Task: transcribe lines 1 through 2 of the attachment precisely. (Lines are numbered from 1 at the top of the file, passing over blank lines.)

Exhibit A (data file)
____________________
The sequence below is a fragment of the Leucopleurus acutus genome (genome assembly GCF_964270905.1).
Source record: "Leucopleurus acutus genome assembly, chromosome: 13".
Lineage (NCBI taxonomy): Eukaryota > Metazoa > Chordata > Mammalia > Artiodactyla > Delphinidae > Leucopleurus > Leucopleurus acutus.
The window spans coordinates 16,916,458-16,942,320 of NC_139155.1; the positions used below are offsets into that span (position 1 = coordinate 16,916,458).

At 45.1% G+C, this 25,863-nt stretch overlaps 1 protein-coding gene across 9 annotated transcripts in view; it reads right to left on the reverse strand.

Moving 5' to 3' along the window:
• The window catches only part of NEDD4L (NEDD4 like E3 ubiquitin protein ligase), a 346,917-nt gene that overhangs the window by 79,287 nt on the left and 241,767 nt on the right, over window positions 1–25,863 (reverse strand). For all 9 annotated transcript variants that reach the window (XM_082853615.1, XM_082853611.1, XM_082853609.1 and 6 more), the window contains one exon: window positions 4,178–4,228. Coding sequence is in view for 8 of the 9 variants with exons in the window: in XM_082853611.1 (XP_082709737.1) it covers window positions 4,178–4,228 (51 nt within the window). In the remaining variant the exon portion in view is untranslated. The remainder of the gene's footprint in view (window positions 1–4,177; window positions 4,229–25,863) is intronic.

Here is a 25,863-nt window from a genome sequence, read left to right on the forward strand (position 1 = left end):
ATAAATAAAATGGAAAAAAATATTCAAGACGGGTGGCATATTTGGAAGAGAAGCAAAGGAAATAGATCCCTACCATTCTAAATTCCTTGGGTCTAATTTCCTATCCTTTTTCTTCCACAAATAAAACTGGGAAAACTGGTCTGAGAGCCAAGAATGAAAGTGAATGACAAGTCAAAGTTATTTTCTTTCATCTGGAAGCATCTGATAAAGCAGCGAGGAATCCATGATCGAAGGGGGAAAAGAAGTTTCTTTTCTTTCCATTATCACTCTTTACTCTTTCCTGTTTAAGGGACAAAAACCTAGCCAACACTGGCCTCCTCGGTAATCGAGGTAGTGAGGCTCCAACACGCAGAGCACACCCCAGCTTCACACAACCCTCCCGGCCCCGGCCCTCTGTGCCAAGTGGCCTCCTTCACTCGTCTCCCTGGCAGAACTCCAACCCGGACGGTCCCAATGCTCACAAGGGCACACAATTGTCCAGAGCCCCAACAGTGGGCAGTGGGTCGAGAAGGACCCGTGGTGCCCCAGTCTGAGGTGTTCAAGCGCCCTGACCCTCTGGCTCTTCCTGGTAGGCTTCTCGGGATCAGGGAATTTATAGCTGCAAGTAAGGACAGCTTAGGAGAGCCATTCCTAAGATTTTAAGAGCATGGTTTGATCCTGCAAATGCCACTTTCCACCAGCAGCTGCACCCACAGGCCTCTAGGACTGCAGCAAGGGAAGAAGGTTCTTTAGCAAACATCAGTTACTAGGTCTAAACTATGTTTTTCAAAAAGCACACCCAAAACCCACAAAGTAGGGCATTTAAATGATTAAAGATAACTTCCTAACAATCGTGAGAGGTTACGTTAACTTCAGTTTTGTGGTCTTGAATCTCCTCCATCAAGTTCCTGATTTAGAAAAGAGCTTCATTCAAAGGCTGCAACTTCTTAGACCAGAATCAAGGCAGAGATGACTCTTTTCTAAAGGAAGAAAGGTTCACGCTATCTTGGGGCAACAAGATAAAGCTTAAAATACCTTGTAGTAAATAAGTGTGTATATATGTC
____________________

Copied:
The sequence below is a fragment of the Leucopleurus acutus genome (genome assembly GCF_964270905.1).
Source record: "Leucopleurus acutus genome assembly, chromosome: 13".